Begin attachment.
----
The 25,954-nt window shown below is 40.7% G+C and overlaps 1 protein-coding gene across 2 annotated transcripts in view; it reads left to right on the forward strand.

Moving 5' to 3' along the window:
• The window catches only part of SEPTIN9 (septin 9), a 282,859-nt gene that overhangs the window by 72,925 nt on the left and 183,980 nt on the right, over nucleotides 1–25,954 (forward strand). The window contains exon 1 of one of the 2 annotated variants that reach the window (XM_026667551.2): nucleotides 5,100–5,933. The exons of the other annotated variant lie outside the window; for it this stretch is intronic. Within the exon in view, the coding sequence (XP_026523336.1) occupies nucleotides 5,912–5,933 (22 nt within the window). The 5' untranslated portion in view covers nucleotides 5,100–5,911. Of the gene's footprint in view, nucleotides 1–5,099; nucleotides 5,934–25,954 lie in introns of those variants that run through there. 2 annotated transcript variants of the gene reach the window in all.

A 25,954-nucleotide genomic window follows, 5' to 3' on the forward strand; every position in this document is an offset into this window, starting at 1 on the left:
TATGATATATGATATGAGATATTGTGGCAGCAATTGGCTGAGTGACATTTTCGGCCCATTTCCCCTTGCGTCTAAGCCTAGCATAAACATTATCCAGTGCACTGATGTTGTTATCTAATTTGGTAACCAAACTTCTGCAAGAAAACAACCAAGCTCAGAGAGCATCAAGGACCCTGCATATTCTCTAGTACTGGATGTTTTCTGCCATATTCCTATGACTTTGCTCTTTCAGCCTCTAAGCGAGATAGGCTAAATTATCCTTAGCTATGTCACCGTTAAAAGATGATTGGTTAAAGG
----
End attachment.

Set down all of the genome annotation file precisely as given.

The 25,954-nt window shown below is 40.7% G+C and overlaps 1 protein-coding gene across 2 annotated transcripts in view; it reads left to right on the forward strand.

Moving 5' to 3' along the window:
• The window catches only part of SEPTIN9 (septin 9), a 282,859-nt gene that overhangs the window by 72,925 nt on the left and 183,980 nt on the right, over nucleotides 1–25,954 (forward strand). The window contains exon 1 of one of the 2 annotated variants that reach the window (XM_026667551.2): nucleotides 5,100–5,933. The exons of the other annotated variant lie outside the window; for it this stretch is intronic. Within the exon in view, the coding sequence (XP_026523336.1) occupies nucleotides 5,912–5,933 (22 nt within the window). The 5' untranslated portion in view covers nucleotides 5,100–5,911. Of the gene's footprint in view, nucleotides 1–5,099; nucleotides 5,934–25,954 lie in introns of those variants that run through there. 2 annotated transcript variants of the gene reach the window in all.

A 25,954-nucleotide genomic window follows, 5' to 3' on the forward strand; every position in this document is an offset into this window, starting at 1 on the left:
TATGATATATGATATGAGATATTGTGGCAGCAATTGGCTGAGTGACATTTTCGGCCCATTTCCCCTTGCGTCTAAGCCTAGCATAAACATTATCCAGTGCACTGATGTTGTTATCTAATTTGGTAACCAAACTTCTGCAAGAAAACAACCAAGCTCAGAGAGCATCAAGGACCCTGCATATTCTCTAGTACTGGATGTTTTCTGCCATATTCCTATGACTTTGCTCTTTCAGCCTCTAAGCGAGATAGGCTAAATTATCCTTAGCTATGTCACCGTTAAAAGATGATTGGTTAAAGG